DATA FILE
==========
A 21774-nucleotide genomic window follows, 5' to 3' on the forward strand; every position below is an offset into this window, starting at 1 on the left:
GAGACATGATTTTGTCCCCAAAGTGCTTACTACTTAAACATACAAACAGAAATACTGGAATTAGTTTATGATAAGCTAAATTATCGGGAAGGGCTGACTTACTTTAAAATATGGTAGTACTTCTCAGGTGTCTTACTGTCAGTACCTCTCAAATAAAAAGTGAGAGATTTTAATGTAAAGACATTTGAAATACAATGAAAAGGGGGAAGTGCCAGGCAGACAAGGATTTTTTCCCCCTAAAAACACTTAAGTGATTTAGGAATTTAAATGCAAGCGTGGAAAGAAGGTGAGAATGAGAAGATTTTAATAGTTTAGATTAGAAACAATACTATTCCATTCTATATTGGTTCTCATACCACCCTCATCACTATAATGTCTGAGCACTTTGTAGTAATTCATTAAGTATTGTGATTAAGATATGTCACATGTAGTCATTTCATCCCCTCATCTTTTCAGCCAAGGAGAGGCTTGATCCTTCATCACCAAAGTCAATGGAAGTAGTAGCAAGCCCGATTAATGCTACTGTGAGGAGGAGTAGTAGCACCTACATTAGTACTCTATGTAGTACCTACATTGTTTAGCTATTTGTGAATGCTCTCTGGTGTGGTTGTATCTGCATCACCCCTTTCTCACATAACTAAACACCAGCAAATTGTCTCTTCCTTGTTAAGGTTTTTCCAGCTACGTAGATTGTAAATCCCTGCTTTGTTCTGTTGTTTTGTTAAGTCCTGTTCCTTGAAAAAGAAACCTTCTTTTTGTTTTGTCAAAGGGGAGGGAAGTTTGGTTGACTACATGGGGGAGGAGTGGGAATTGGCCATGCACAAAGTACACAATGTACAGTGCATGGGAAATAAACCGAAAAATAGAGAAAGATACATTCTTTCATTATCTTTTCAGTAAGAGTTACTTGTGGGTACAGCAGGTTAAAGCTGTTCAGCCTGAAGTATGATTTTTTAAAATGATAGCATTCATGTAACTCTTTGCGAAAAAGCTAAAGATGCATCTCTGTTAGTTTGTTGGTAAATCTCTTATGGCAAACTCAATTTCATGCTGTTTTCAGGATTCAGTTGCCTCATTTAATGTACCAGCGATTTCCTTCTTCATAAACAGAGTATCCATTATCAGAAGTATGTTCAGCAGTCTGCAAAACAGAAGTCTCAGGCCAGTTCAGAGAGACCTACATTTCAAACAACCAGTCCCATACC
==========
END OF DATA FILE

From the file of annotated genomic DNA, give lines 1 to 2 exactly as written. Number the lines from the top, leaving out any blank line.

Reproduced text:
A 21774-nucleotide genomic window follows, 5' to 3' on the forward strand; every position below is an offset into this window, starting at 1 on the left:
GAGACATGATTTTGTCCCCAAAGTGCTTACTACTTAAACATACAAACAGAAATACTGGAATTAGTTTATGATAAGCTAAATTATCGGGAAGGGCTGACTTACTTTAAAATATGGTAGTACTTCTCAGGTGTCTTACTGTCAGTACCTCTCAAATAAAAAGTGAGAGATTTTAATGTAAAGACATTTGAAATACAATGAAAAGGGGGAAGTGCCAGGCAGACAAGGATTTTTTCCCCCTAAAAACACTTAAGTGATTTAGGAATTTAAATGCAAGCGTGGAAAGAAGGTGAGAATGAGAAGATTTTAATAGTTTAGATTAGAAACAATACTATTCCATTCTATATTGGTTCTCATACCACCCTCATCACTATAATGTCTGAGCACTTTGTAGTAATTCATTAAGTATTGTGATTAAGATATGTCACATGTAGTCATTTCATCCCCTCATCTTTTCAGCCAAGGAGAGGCTTGATCCTTCATCACCAAAGTCAATGGAAGTAGTAGCAAGCCCGATTAATGCTACTGTGAGGAGGAGTAGTAGCACCTACATTAGTACTCTATGTAGTACCTACATTGTTTAGCTATTTGTGAATGCTCTCTGGTGTGGTTGTATCTGCATCACCCCTTTCTCACATAACTAAACACCAGCAAATTGTCTCTTCCTTGTTAAGGTTTTTCCAGCTACGTAGATTGTAAATCCCTGCTTTGTTCTGTTGTTTTGTTAAGTCCTGTTCCTTGAAAAAGAAACCTTCTTTTTGTTTTGTCAAAGGGGAGGGAAGTTTGGTTGACTACATGGGGGAGGAGTGGGAATTGGCCATGCACAAAGTACACAATGTACAGTGCATGGGAAATAAACCGAAAAATAGAGAAAGATACATTCTTTCATTATCTTTTCAGTAAGAGTTACTTGTGGGTACAGCAGGTTAAAGCTGTTCAGCCTGAAGTATGATTTTTTAAAATGATAGCATTCATGTAACTCTTTGCGAAAAAGCTAAAGATGCATCTCTGTTAGTTTGTTGGTAAATCTCTTATGGCAAACTCAATTTCATGCTGTTTTCAGGATTCAGTTGCCTCATTTAATGTACCAGCGATTTCCTTCTTCATAAACAGAGTATCCATTATCAGAAGTATGTTCAGCAGTCTGCAAAACAGAAGTCTCAGGCCAGTTCAGAGAGACCTACATTTCAAACAACCAGTCCCATACC